A high-ranking Republican Republican, who attended a high-level Justice Department hearing last week, said on Tuesday that the FBI acted correctly when it used an informant to gather information from advisors to President Donald Trump's campaign in 2016 to collect.
Rep Trey Gowdy (RS.C.) said last week's briefing, convened by the Department of Justice at Trump's urging, further convinced him that the FBI's information-gathering steps were appropriate.
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"I'm even more convinced that the FBI did exactly what my fellow citizens would expect of them if they did. They got the information they got," he said he in an interview on Fox News. He added that the information also indicated that the effort had "nothing to do with Donald Trump."
Recent reports indicate that an FBI informant – a former academic working in several presidential administrations – contacted several members of Trump's foreign affairs team, including advisors Carter Page and George Papadopoulos. Trump has picked up this news to suggest nefarious surveillance, but Justice Department officials say that informants are a staple of counter-intelligence investigations, as the FBI had begun to investigate Russian attempts to interfere in the 2016 election.
Gowdy said he understood Trump. Frustration on public rhetoric about Russia's investigation by Democrats and intelligence officials, such as former FBI director James Comey and former CIA director John Brennan. But he noted that the current top officials in the agencies, including FBI director Chris Wray and Deputy Attorney General Rod Rosenstein, are "now Trump appointees."
Gowdy's comments are a major setback to the president and his allies that the FBI's use of an informant was explosive political evidence that the Obama administration installed a spy in his campaign – an indictment backed by no available evidence has been.
According to Gowdy, the classified details also break the theory. In fact, he said, the FBI's actions supported what Trump himself sometimes called for: Investigators are pursuing any attempt by Russia to limit its campaign and Kremlin's efforts to interfere in the elections.
"It looks to me like the FBI is doing what President Trump said:" I want you to do it, find out, "Gowdy said, adding," President Trump himself in the Memos of Comey said, "If anyone associated with my campaign is working with Russia, I want you to investigate it." Sounds to me just like the FBI. "
Moments After Gowdy's interview, Trump stepped up to a rally in Nashville, Tennessee, insisting that his campaign was "infiltrated" by political opponents, and reiterated the claim that he has ameliorated in recent weeks in an effort to undercut Special Adviser Robert Muller's Investigation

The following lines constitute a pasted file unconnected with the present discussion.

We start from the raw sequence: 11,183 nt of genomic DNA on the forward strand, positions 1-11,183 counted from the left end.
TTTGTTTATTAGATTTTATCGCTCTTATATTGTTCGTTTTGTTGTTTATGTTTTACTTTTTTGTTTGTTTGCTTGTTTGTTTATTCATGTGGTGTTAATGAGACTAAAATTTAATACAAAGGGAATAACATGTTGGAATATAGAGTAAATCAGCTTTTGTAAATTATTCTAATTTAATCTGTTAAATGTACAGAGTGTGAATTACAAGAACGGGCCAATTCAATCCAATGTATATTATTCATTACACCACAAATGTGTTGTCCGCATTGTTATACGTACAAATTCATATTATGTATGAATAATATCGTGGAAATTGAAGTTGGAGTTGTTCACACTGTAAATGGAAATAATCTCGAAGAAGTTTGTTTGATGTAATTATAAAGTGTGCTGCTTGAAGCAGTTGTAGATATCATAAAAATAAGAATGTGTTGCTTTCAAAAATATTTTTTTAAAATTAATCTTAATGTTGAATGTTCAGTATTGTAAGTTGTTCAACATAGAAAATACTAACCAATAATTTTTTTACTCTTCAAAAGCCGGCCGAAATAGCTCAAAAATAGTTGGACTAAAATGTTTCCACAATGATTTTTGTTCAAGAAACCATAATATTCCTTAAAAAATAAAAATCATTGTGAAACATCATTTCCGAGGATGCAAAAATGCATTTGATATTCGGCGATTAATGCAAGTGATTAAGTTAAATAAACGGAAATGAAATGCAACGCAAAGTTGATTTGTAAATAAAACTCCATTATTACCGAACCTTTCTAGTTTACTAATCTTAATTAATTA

Gowdy , a member of the House's intelligence committee, was one of the main speakers of the House on the most sensitive aspects of the investigation of Russian interference in the 2016 elections – and he was envoy to the committee and there s House leadership at meetings between senior Justice Department officials on allegations by Trump and allies of FBI misconduct in the 2016 election.
Gowdy also urged Trump, in front of Mueller, No. that all the information he has seen so far suggests that the president is not a target of the investigation so far.
"If he were my client … I would say, if you did not do anything wrong, then you have to sit down with Müller," he said.
Gowdy said that Trump's repeated statements about a "spy" in his election campaign were yet another opportunity for Mueller to question his facts.
"The president should have access to the best legal forces in the country," he said. "I think he should take advantage of these benefits."
Two of the Trump campaign officers addressed by the FBI informant – Page and Sam Clovis – appeared on Fox News Tuesday evening. Asked by Sean Hannity if he had been approached by a "spy," Page replied, "I'm not sure, Sean."
Clovis reported that he received the information service on September 1, 2016, but said the informant did not pump it for information. He said instead that the informant wanted to get in touch with Papadopoulos, whose interactions presumably led to the opening of the FBI investigation in Russia
Papadopoulos reportedly told an Australian diplomat in April 2016 that the Russians had derogatory material as Trump's democratic opponent in the election, Hillary Clinton, a tip that was forwarded to the FBI two months later. This tip was the basis for the FBI's counter-intelligence investigation by FBI FBI agents.